Veterans, legal experts hit deal on torture

WASHINGTON — Human rights defenders urged the Senate to reject a deal between President George W. Bush and Republican senators that would strip hundreds of detainees of habeas corpus rights and leave the door open for use of evidence obtained by torture in military tribunals at the U.S. prison in Guantanamo Bay, Cuba.

The House passed the measure Sept. 27 on a mostly party-line vote, with many Democrats sharply condemning it. Rep. Dennis Kucinich (D-Ohio) said, “This bill is everything we don’t believe in.” The Senate was expected to vote before the weekend.

In an open letter to all members of Congress, VFP President David Cline charged that the legislation is an attempt by administration officials “to protect themselves from prosecution” for war crimes “even as they prosecute enlisted men and women for actions committed under their command in Iraq, Afghanistan and elsewhere.”

Cline added, “It is the highest form of hypocrisy to claim to support our troops while allowing the policymakers and planners of a war of choice that we believe is illegal, immoral and unjust to change existing law to protect themselves from prosecution for committing war crimes after ordering the troops to war.” Bush, Vice President Dick Cheney, Defense Secretary Donald Rumsfeld and others, he charged, “are trying to change the law because they believe they have broken the law.”

Cline called on Congress to “reject any effort to weaken the 1996 War Crimes Act,” and “initiate impeachment proceedings against President Bush and Vice President Cheney for the war crimes they have committed.”

Republican Senators John McCain of Arizona, John Warner of Virginia, Lindsay Graham of South Carolina and Susan Collins of Maine staged a noisy protest against Bush’s attempt to rewrite the Geneva Conventions to allow coerced testimony and use of secret evidence in military trials of alleged terrorists.

But the dissident senators have agreed to a “compromise” that gives Bush much of what he wants. Their strategy has been to convince Bush to drop his efforts to nullify Common Article 3 of the Geneva Conventions, which is international law, and to pursue his objectives instead by nullifying sections of the War Crimes Act of 1996, which is U.S. law.

Lisa Hajjar, professor of law and society at the University of California-Santa Barbara, told the World in a phone interview, “This legislation has been billed as a compromise when in fact it is a complete capitulation to the demands of the Bush administration, which seeks to formalize the torture and cruel treatment practices that the CIA has been using and make them the new standards.”

Part of the motivation of this bill, she added, “is to override the Supreme Court in the Hamdan case. The Supreme Court ruled that violations of the Geneva Conventions are criminal offenses and therefore punishable. This legislation would undo that decision. It would make it much harder to prosecute U.S. officials for past crimes.”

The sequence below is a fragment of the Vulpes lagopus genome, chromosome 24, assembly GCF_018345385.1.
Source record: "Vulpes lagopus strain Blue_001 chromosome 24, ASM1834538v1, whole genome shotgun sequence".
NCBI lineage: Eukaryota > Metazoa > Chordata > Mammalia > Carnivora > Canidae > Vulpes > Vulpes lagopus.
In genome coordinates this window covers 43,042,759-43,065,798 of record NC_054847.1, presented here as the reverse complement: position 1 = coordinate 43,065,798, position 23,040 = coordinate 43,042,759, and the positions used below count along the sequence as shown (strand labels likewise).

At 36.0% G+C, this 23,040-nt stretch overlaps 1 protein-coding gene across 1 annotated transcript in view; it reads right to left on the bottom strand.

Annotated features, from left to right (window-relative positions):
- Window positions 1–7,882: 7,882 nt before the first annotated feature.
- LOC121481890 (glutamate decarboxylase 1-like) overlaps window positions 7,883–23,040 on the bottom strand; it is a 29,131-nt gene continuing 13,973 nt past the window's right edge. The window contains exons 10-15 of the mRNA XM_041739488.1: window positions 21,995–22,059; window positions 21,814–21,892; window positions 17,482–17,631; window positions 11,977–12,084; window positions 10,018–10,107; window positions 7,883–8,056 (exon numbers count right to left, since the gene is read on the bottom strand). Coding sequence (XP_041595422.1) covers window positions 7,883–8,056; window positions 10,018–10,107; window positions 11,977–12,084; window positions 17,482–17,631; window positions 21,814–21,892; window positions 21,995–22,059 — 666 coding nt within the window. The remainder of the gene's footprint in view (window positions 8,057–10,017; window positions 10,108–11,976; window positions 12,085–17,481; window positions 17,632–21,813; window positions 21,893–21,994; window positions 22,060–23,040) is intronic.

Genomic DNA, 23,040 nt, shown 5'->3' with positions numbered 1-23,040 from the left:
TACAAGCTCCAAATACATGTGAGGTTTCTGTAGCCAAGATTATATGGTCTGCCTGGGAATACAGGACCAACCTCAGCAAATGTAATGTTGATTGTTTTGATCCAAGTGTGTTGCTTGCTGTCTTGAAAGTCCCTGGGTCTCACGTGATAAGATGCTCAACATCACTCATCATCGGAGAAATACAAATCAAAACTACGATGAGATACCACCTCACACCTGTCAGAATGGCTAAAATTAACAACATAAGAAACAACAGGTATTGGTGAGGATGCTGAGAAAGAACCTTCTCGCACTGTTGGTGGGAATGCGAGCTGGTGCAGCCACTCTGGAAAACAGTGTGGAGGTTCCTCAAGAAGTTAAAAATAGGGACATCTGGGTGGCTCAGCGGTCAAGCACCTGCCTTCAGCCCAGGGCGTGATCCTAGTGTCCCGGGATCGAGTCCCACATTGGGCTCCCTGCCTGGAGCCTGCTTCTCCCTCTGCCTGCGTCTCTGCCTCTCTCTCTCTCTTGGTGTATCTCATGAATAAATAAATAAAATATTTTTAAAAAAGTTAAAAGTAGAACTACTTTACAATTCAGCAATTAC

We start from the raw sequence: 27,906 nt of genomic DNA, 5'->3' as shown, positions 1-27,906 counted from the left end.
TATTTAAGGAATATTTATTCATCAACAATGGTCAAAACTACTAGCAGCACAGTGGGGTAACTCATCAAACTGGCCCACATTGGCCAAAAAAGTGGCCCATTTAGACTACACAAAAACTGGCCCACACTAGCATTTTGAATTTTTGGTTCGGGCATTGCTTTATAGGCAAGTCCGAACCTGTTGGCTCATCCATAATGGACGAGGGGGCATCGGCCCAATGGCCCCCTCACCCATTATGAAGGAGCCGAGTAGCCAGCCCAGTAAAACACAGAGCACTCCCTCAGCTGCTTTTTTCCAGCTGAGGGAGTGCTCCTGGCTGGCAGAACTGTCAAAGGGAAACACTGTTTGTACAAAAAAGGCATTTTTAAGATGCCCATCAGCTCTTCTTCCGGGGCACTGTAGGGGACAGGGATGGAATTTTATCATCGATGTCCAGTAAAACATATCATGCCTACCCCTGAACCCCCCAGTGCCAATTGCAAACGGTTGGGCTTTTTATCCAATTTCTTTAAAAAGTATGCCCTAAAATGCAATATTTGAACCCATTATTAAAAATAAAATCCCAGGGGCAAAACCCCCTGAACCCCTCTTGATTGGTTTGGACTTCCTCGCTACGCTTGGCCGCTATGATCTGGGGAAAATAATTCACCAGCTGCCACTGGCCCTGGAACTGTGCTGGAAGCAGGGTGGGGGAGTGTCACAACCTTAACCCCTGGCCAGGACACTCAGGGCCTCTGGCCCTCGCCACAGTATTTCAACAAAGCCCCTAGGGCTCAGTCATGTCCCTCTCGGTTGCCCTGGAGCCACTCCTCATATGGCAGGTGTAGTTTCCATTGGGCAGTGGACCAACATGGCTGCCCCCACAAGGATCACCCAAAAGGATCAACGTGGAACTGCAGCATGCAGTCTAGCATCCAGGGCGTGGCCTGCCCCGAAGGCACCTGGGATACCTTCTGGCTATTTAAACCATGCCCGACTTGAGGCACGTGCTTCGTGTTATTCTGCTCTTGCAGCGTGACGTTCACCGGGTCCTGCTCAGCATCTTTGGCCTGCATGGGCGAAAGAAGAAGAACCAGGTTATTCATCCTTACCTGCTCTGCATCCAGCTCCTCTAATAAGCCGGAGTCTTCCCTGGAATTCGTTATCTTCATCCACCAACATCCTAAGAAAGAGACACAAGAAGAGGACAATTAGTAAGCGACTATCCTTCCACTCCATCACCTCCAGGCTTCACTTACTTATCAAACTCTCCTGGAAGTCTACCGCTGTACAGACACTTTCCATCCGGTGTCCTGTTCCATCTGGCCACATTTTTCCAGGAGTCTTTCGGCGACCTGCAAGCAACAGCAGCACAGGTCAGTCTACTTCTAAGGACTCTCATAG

All people of conscience, she said, “should get on the phone to their senators and voice outrage at how much damage is being done to the rule of law by this legislation.” She pointed out that the Democrats had kept quiet, allowing the Republican senators to take the lead. But now, she said, “the Democrats should speak out against this deal.”

Christopher H. Pyle, a professor at Mount Holyoke College and author of “The President, Congress and the Constitution,” told the World that top Bush administration officials “have been in a panic ever since the Supreme Court ruled last June that they are bound by the Geneva Conventions. They could be prosecuted.”

He pointed out that the McCain-Warner-Graham bill does not expressly forbid any of the brutal practices such as “water-boarding” in which detainees are made to feel they are drowning. “But it does retroactively absolve administration officials of legal responsibility for past war crimes.”

Furthermore, it denies habeas corpus or due process rights for innocent victims of kidnapping, detention and torture such as Canadian citizen Maher Arar, he said.

The bill expressly strips the courts of jurisdiction over the military tribunals and denies detainees like Arar “any right to challenge their captivity in court. And it permits the use of evidence obtained by torture in military tribunals by camouflaging it as hearsay testimony.”

He too stressed that the aim of the deal is to immunize Bush, Cheney, Rumsfeld, Attorney General Alberto Gonzales and others from war crimes prosecution. “The fix is in,” he said.

The high court “didn’t just declare the military tribunals illegal. It held that the Geneva Conventions protect all detainees in the ‘war on terrorism,’ which meant that anyone who abused prisoners, or authorized their abuse, was vulnerable to prosecution as a war criminal. The torture and abuse were not random acts by guards and interrogators. They were part of a deliberate administration policy that began in November 2001 when President George W. Bush authorized military tribunals that were specifically designed to admit evidence obtained by torture.”

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